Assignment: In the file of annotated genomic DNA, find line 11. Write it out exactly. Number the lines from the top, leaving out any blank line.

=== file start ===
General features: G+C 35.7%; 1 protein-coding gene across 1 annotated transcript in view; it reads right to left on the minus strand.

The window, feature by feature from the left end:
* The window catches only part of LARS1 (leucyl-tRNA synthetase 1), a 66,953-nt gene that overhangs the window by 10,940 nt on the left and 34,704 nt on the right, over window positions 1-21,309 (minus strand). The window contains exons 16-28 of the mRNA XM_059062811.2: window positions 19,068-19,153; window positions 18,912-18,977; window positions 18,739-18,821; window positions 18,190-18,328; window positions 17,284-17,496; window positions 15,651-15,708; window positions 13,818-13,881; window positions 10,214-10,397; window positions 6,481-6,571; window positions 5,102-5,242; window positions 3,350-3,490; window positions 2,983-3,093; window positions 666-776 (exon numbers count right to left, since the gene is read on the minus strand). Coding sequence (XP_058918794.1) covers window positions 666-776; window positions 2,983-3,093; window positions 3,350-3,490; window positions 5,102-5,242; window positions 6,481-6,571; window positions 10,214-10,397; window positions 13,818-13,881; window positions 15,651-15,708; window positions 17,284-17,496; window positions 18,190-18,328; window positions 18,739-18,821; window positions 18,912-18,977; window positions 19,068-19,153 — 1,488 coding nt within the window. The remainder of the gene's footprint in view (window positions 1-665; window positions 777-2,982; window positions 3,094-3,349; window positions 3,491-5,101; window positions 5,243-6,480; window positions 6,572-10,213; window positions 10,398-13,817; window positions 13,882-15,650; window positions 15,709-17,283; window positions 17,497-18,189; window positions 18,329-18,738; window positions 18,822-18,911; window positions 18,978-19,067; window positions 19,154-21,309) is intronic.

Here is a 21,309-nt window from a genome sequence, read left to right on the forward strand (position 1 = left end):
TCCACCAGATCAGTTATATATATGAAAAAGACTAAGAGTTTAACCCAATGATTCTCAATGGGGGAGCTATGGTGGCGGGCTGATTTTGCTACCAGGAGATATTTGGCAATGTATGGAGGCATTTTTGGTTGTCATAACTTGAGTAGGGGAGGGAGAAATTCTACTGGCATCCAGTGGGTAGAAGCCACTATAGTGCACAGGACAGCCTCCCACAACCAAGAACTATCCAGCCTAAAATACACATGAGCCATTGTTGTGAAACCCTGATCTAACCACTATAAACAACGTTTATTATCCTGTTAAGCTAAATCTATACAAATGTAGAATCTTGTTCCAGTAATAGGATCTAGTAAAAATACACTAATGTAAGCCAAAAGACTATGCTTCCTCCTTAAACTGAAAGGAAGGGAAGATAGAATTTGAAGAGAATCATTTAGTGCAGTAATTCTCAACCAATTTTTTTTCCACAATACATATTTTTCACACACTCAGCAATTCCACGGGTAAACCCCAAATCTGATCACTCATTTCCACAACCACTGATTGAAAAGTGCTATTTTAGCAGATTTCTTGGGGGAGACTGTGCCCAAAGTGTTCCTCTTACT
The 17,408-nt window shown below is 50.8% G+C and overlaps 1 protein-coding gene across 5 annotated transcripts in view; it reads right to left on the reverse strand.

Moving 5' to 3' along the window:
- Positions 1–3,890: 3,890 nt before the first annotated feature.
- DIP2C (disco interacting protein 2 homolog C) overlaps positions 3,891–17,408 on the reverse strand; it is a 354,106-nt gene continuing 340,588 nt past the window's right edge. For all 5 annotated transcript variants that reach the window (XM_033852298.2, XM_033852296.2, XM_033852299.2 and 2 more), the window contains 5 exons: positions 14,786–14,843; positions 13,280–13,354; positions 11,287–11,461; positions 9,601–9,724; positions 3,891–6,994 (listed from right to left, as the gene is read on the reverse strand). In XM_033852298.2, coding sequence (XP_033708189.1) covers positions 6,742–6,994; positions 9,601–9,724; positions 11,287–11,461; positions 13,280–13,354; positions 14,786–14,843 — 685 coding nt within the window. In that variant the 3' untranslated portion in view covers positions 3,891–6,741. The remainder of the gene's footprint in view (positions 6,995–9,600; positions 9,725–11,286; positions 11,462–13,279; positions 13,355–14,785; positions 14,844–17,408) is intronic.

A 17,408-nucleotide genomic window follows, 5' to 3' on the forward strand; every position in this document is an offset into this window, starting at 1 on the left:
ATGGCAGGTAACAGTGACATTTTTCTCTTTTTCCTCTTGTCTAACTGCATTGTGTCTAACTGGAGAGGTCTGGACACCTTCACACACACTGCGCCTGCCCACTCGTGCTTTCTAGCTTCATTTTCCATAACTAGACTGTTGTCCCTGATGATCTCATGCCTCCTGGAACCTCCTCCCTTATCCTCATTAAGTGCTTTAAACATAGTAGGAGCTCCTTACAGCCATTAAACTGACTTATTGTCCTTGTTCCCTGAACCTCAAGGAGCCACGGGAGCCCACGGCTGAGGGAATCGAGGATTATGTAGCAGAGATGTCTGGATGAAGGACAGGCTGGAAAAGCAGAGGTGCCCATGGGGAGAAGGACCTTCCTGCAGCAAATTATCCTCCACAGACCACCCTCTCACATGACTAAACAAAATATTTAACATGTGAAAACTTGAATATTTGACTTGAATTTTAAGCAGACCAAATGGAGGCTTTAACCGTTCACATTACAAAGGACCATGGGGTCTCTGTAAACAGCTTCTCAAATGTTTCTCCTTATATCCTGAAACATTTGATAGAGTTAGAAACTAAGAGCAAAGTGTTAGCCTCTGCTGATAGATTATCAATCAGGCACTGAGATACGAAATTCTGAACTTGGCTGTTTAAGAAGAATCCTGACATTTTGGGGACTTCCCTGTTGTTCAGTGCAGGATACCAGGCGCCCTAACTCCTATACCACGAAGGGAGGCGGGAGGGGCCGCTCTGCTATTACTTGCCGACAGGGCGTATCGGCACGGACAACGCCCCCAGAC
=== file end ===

ATGGCAGGTAACAGTGACATTTTTCTCTTTTTCCTCTTGTCTAACTGCATTGTGTCTAACTGGAGAGGTCTGGACACCTTCACACACACTGCGCCTGCCCACTCGTGCTTTCTAGCTTCATTTTCCATAACTAGACTGTTGTCCCTGATGATCTCATGCCTCCTGGAACCTCCTCCCTTATCCTCATTAAGTGCTTTAAACATAGTAGGAGCTCCTTACAGCCATTAAACTGACTTATTGTCCTTGTTCCCTGAACCTCAAGGAGCCACGGGAGCCCACGGCTGAGGGAATCGAGGATTATGTAGCAGAGATGTCTGGATGAAGGACAGGCTGGAAAAGCAGAGGTGCCCATGGGGAGAAGGACCTTCCTGCAGCAAATTATCCTCCACAGACCACCCTCTCACATGACTAAACAAAATATTTAACATGTGAAAACTTGAATATTTGACTTGAATTTTAAGCAGACCAAATGGAGGCTTTAACCGTTCACATTACAAAGGACCATGGGGTCTCTGTAAACAGCTTCTCAAATGTTTCTCCTTATATCCTGAAACATTTGATAGAGTTAGAAACTAAGAGCAAAGTGTTAGCCTCTGCTGATAGATTATCAATCAGGCACTGAGATACGAAATTCTGAACTTGGCTGTTTAAGAAGAATCCTGACATTTTGGGGACTTCCCTGTTGTTCAGTGCAGGATACCAGGCGCCCTAACTCCTATACCACGAAGGGAGGCGGGAGGGGCCGCTCTGCTATTACTTGCCGACAGGGCGTATCGGCACGGACAACGCCCCCAGAC